Although there is little difference in minimum total cost between uncertainty and relevance selection, the trajectories by which the two methods achieve these similar total costs are quite different. As mentioned in my previous post, the continuous training method that relevance selection supports has a simpler stopping decision than uncertainty selection (one-, rather than two-dimensional). On the other hand, the generally flat minimum of uncertainty selection, combined with the gentle rise in total cost once this minimum is passed, suggests that the first stopping decision in uncertainty selection (that is, when to stop training) may not be too sensitive, while uncertainty selection may be more flexible in allowing the separation of training and review. The cost curves also suggest the attractiveness of a composite strategy, for instance uncertainty selection at the start, moving to relevance selection later on (perhaps joined with some random selection for high-richness topics).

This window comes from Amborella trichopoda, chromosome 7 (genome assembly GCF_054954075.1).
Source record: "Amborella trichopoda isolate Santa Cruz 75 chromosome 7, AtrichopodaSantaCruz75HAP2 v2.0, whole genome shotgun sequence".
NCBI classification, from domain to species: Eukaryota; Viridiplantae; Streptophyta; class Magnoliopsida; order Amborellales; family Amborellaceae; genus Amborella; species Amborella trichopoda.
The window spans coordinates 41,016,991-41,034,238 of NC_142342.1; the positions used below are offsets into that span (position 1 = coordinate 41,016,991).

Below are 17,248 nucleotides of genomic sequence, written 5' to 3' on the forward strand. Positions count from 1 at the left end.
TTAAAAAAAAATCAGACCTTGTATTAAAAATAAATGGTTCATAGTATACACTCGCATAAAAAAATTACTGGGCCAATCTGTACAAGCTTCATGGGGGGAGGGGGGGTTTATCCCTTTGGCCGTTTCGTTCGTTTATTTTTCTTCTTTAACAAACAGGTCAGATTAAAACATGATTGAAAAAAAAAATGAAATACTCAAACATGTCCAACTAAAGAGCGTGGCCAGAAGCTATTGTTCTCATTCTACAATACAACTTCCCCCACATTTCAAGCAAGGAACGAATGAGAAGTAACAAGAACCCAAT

It is important to note, however, that the above discussion paints an overly clean picture, because of the assumption of perfect knowledge of cost for recall at any point, and of the trajectory of that cost with further training. In reality, we lack such perfect knowledge, and have to rely on estimation methods, rules of thumb, and experience. Actual decisions about strategy and stopping points are made in a fog of uncertainty; and this fog becomes thicker as richness drops and sampling methods lose traction. This, too, will be a subject of future posts.